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6. Frequent urination: By the time your period is one to two weeks late, you may find that you are peeing more frequently than usual. This is because the baby growing in your uterus is putting pressure on your bladder.
7. Constipation: You may notice a change in your bowels in early pregnancy. The extra hormones produced during pregnancy cause the intestines to relax and become less efficient.
8. Raised basal body temperature: You may very well be pregnant if your basal body temperature remains elevated even past the time your period is due and does not decline to preovulatory levels. When you conceive, the egg is fertilized in the fallopian tube, after which it takes about a week to travel to the uterus, where it will implant. It is at this time that your body is finally able to detect that you are pregnant. When hCG is released, women often experience a third temperature rise, not as dramatic as the first, but can usually be seen anywhere from about a week to 12 days after the first temperature rise at ovulation.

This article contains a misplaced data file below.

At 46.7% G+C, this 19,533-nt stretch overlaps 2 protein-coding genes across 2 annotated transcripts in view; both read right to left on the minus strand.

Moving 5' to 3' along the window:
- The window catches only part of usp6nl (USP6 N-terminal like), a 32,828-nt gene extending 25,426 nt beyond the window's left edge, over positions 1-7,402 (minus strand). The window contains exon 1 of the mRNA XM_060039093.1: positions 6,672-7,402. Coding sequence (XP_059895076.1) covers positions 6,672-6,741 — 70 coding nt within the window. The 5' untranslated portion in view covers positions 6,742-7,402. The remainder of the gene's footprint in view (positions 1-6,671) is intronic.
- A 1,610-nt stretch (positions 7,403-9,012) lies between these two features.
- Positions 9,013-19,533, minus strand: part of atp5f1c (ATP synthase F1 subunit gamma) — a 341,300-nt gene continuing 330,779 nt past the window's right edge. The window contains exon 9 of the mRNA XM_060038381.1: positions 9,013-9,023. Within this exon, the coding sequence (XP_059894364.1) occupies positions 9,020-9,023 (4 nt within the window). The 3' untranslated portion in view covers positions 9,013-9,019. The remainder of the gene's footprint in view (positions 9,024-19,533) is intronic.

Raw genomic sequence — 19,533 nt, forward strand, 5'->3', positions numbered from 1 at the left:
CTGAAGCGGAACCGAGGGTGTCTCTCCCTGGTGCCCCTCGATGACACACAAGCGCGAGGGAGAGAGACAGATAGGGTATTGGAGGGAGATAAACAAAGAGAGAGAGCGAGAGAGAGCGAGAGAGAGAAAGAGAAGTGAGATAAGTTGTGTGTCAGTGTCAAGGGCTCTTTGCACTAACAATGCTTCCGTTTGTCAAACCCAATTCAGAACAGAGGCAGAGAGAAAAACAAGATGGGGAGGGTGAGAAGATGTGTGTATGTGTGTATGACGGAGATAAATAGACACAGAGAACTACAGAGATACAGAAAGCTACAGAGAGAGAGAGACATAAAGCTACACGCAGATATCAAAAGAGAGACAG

9. Missed period: This may be your first sign of pregnancy, especially if you're normally regular. Combined with other positive signs, you may be sure you're pregnant, even before the test stick turns blue.
10. A positive pregnancy test: If your period is at least a day late, and you're ready to know the truth, you may want to take a home pregnancy test. A urine pregnancy test can be accurate as early as 10 to 14 days after fertilization. If you can't wait until a missed period, a blood pregnancy test can be accurate as early as eight to 10 days after fertilization. Keep in mind that pregnancy tests are not 100 percent foolproof -- not even blood tests. If you have a negative result and still feel pregnant, be sure to retest a week later -- and check in with your care provider.
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